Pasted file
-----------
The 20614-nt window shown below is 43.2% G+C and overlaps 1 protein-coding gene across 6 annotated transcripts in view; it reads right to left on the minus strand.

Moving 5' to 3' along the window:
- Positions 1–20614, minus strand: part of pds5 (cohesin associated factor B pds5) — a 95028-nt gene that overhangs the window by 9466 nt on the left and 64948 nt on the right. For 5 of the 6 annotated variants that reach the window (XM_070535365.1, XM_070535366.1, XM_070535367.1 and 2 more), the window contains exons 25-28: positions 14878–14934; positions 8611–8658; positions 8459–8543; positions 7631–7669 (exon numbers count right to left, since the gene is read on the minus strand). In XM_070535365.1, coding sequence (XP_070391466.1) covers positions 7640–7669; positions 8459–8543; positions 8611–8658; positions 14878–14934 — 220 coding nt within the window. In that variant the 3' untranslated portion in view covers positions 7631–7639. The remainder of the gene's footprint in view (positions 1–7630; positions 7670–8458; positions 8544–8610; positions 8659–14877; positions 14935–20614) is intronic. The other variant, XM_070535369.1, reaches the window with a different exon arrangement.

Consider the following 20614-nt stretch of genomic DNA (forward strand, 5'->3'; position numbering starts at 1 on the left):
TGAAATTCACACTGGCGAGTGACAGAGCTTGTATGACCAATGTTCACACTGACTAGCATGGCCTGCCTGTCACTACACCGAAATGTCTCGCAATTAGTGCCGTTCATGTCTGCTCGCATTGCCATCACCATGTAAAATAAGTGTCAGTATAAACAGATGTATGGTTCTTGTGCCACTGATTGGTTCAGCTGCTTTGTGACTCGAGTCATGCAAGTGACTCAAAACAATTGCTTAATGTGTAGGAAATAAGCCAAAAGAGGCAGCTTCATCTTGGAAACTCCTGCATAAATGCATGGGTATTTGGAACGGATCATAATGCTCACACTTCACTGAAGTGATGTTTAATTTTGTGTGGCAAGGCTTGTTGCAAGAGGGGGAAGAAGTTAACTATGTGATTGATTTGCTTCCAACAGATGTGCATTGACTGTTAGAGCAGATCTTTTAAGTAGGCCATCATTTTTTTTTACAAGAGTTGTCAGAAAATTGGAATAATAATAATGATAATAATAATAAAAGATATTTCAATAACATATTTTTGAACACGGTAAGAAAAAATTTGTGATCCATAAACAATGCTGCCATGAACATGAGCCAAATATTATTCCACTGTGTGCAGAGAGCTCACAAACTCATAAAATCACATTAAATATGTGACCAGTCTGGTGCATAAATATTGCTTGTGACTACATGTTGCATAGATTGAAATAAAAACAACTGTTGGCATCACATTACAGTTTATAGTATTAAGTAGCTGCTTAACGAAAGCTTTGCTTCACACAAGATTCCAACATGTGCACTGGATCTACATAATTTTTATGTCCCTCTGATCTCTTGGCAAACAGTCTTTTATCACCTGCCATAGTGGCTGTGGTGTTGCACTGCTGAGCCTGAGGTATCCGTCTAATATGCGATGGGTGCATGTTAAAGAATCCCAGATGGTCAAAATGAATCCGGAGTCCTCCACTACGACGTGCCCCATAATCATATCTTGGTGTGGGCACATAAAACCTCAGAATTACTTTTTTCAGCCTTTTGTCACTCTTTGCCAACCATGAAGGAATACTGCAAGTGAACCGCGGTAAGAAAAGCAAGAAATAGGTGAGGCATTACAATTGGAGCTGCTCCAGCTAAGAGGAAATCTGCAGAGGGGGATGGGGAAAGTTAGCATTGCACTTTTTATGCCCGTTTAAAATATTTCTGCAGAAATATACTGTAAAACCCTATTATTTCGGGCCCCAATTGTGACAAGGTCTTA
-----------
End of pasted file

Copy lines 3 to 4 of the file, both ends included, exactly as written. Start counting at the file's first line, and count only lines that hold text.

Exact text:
- Positions 1–20614, minus strand: part of pds5 (cohesin associated factor B pds5) — a 95028-nt gene that overhangs the window by 9466 nt on the left and 64948 nt on the right. For 5 of the 6 annotated variants that reach the window (XM_070535365.1, XM_070535366.1, XM_070535367.1 and 2 more), the window contains exons 25-28: positions 14878–14934; positions 8611–8658; positions 8459–8543; positions 7631–7669 (exon numbers count right to left, since the gene is read on the minus strand). In XM_070535365.1, coding sequence (XP_070391466.1) covers positions 7640–7669; positions 8459–8543; positions 8611–8658; positions 14878–14934 — 220 coding nt within the window. In that variant the 3' untranslated portion in view covers positions 7631–7639. The remainder of the gene's footprint in view (positions 1–7630; positions 7670–8458; positions 8544–8610; positions 8659–14877; positions 14935–20614) is intronic. The other variant, XM_070535369.1, reaches the window with a different exon arrangement.

Consider the following 20614-nt stretch of genomic DNA (forward strand, 5'->3'; position numbering starts at 1 on the left):